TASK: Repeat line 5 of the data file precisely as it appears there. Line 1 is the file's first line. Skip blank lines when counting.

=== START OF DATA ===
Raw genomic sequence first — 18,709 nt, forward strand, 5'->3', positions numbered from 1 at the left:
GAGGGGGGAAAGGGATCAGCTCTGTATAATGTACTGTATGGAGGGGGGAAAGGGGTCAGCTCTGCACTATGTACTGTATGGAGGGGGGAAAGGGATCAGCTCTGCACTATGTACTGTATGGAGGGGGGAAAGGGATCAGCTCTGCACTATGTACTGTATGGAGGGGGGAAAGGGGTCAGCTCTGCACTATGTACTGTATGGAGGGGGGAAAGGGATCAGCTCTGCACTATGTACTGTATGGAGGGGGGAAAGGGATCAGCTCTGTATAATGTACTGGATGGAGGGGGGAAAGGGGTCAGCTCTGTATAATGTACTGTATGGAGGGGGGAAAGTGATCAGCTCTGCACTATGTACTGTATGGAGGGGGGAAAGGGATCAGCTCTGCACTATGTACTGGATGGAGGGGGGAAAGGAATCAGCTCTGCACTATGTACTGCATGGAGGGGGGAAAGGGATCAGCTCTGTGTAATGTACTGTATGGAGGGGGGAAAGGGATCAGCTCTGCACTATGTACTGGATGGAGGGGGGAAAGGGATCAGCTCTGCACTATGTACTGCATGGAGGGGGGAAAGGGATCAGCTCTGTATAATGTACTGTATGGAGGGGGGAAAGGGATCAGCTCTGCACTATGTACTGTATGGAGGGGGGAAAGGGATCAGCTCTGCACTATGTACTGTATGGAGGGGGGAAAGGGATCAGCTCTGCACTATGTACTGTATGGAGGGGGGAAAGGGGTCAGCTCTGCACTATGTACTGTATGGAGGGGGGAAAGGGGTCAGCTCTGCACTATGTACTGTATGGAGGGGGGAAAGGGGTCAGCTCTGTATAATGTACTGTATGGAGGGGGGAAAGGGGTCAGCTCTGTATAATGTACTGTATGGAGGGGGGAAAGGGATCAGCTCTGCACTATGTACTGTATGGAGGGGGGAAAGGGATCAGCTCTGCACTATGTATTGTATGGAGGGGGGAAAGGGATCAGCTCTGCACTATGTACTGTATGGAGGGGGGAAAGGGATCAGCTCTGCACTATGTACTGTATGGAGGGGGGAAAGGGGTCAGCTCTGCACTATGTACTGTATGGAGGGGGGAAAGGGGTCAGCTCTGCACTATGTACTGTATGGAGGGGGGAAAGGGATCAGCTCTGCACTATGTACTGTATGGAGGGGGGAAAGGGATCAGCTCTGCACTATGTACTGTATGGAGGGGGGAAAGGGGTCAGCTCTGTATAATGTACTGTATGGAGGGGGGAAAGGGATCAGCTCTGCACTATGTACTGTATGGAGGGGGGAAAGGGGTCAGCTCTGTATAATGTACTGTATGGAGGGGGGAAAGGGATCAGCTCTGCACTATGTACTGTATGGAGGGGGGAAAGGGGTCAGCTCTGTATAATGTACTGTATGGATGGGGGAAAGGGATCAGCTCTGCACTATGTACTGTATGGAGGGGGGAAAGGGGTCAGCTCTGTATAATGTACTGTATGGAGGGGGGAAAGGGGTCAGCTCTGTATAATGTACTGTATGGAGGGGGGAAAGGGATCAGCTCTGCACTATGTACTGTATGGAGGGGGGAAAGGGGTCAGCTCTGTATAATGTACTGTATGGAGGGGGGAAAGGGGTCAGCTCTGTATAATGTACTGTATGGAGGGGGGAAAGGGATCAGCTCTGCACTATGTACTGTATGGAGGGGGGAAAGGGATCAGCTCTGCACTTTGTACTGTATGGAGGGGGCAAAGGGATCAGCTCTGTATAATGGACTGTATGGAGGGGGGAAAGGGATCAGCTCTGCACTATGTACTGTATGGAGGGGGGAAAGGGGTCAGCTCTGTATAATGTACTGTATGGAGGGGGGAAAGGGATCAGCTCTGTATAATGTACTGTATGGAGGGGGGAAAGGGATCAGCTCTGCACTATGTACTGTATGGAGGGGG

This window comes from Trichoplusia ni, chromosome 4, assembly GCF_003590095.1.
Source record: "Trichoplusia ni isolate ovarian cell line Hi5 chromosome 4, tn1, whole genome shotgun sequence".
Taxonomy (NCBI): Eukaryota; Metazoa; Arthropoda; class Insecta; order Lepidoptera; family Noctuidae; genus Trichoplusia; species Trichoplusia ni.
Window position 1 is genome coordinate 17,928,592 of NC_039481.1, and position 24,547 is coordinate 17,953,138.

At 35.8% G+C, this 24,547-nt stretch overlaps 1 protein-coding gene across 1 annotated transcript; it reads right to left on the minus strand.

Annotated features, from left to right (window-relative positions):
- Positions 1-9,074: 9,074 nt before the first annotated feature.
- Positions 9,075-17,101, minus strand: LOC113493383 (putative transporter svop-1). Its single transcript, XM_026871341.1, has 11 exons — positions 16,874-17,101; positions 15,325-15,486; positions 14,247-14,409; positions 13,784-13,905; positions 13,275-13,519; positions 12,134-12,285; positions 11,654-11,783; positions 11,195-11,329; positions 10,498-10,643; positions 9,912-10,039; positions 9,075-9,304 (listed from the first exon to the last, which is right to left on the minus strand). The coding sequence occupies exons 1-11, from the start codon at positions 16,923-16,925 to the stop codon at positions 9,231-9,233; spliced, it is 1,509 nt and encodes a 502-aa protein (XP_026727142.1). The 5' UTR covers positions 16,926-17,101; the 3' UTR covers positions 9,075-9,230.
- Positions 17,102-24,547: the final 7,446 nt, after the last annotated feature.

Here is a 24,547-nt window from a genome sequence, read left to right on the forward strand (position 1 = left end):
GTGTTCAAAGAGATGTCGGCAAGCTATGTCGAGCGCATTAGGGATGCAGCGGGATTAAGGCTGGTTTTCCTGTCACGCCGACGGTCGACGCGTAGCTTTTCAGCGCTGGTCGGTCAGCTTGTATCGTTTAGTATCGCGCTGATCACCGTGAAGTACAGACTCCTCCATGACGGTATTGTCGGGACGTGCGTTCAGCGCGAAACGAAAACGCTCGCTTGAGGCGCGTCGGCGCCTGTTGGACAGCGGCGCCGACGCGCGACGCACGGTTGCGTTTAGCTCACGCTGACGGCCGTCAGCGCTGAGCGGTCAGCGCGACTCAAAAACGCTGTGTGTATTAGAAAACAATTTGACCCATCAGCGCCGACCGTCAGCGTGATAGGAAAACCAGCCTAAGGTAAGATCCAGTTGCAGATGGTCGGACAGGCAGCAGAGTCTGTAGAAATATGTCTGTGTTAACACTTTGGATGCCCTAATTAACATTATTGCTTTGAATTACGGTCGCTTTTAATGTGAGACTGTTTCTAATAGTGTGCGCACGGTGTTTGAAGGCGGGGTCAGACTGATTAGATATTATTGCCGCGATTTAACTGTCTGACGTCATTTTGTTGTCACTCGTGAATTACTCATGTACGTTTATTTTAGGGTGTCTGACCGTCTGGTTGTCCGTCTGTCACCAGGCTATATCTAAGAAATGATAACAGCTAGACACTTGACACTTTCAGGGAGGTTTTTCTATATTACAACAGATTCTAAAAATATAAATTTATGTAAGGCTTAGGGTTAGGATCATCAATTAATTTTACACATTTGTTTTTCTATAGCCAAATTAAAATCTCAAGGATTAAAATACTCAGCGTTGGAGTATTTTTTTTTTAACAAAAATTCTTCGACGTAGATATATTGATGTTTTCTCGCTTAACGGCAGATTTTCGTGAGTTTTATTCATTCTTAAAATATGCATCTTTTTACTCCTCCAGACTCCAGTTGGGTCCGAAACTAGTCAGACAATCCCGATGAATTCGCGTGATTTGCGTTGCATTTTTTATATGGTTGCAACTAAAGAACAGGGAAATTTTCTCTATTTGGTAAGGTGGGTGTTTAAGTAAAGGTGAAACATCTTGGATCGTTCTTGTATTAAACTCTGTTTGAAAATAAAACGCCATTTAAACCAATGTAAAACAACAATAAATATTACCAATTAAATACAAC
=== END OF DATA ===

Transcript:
Taxonomy (NCBI): Eukaryota; Metazoa; Arthropoda; class Insecta; order Lepidoptera; family Noctuidae; genus Trichoplusia; species Trichoplusia ni.